1. ^ "Leergedrag bij jongens is anders dan bij meisjes, Mark van Vugt, Jongens, SIRE, 2017". YouTube. Retrieved 10 March 2023.
  2. ^ Naturally Selected: Understanding the human animal in the workplace
  • Mark van Vugt's blog on Psychology Today [1]
  • Mark van Vugt "Selected" book lecture at Royal Society in London in September 2010 on YouTube [2]
  • Reviews of the book have appeared in Nature [3] and the New Scientist [4]
  • Mark Van Vugt's work on the evolutionary psychology of environmental protection and sustainability was discussed in the New Scientist [5]
  • Mark van Vugt's evolutionary lessons in leadership failure appear in blogs on the Mind [6]
  • Mark van Vugt gives Darwin lecture at Academia for Sciences in Czech Republic [7]

Selected books[edit]

  • Giphart, R., & van Vugt, M. (2018). Mismatch: How our Stone Age brain deceives us every day (and what we can do about it). Little,Brown.
  • Van Lange, P., Balliet, D., Parks, C., & Van Vugt, M. (2014). Social Dilemmas. Oxford, UK: Oxford University Press.
  • Buunk, A. P., & Van Vugt, M. (2013). Applying social psychology: From problems to solutions. London: Sage Publications. Second edition.
  • Van Vugt, M., & Ahuja, A. (2010). Selected: Why some people lead, why others follow, and why it matters. The Evolutionary Science of Leadership. London: Profile Books/New York: Harper.[8]
  • Van Vugt, M., Snyder, M., Tyler, T., & Biel, A. (Eds.). (2000). Cooperation in modern society: Promoting the welfare of communities, states, and organizations. London: Routledge.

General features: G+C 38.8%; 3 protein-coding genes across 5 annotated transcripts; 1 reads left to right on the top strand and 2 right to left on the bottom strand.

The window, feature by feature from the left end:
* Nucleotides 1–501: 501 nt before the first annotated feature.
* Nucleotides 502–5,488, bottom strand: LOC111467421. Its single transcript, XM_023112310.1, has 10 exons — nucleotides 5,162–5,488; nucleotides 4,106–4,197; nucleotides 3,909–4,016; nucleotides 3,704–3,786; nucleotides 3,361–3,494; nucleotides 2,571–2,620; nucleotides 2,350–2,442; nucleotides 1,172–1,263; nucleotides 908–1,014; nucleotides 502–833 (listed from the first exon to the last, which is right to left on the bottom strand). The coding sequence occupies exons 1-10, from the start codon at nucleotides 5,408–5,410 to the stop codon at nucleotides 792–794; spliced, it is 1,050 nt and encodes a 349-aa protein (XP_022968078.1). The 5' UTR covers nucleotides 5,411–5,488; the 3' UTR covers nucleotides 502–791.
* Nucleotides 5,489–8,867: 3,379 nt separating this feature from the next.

Selected journal articles[edit]

  • Spisak, B., O’Brien, M., Nicholson, N., & Van Vugt, M. (2014). Leadership in organizations: A niche-construction perspective. Academy of Management Review
  • Vugt, M. van, Griskevicius, V. & Schultz, P. W. (2014). Naturally green: Harnessing Stone Age psychological biases to foster environmental behavior. Social Issue and Policy Review, 8, 1-32.
  • Van Vugt, M., & Ronay, R. D. (2014).The Evolutionary Psychology of Leadership: Theory, Review, and Roadmap. Organizational Psychology Review, 4, 74–95. {{doi: 10.1177/2041386613493635}}
  • Balliet, D., Li, N., Macfarlan, S., & Van Vugt, M. (2011). Sex differences in cooperation: A meta-analytic review of social dilemmas. Psychological Bulletin.
  • Spisak, B., Homan, A., Grabo, A., & Van Vugt, M. (2011). Facing the situation: Testing a biosocial contingency model of leadership in intergroup relations using masculine and feminine faces. The Leadership Quarterly
  • Dunbar, R, Baron, R., Frangou, A., Pearce, E., van leeuwen, E., Stow, J., Partridge, G., Macdonald, I., Barra, V., & van Vugt, M (2011). Social laughter is correlated with an elevated pain trhreshold. Proceedings of the Royal Society-B doi:10.1098/rspb.2011.1373
  • Brosnan, S. F., Newton-Fisher, N. E., & Van Vugt, M. (2009). A melding of minds: When primatology meets social psychology. Personality and Social Psychology Review, 13, 129–147.
  • Hardy, C. L., & Van Vugt, M. (2006). Nice guys finish first: The competitive altruism hypothesis. Personality and Social Psychology Bulletin, 32, 1402–1413.
  • Van Vugt, M. (2009). Averting the Tragedy of the Commons: Using Social Psychological Science to Protect the Environment. Current Directions in Psychological Science, 18, 169–173.
  • Van Vugt, M., De Cremer, D., & Janssen, D. (2007). Gender differences in competition and cooperation: The male warrior hypothesis. Psychological Science. 18, 19–23.
  • Van Vugt, M., Hogan, R., & Kaiser, R. (2008). Leadership, followership, and evolution: Some lessons from the past. American Psychologist, 63, 182–196.
  • Van Vugt, M. (2006). Evolutionary origins of leadership and followership. Personality and Social Psychology Review, 10, 354–372.

External links[edit]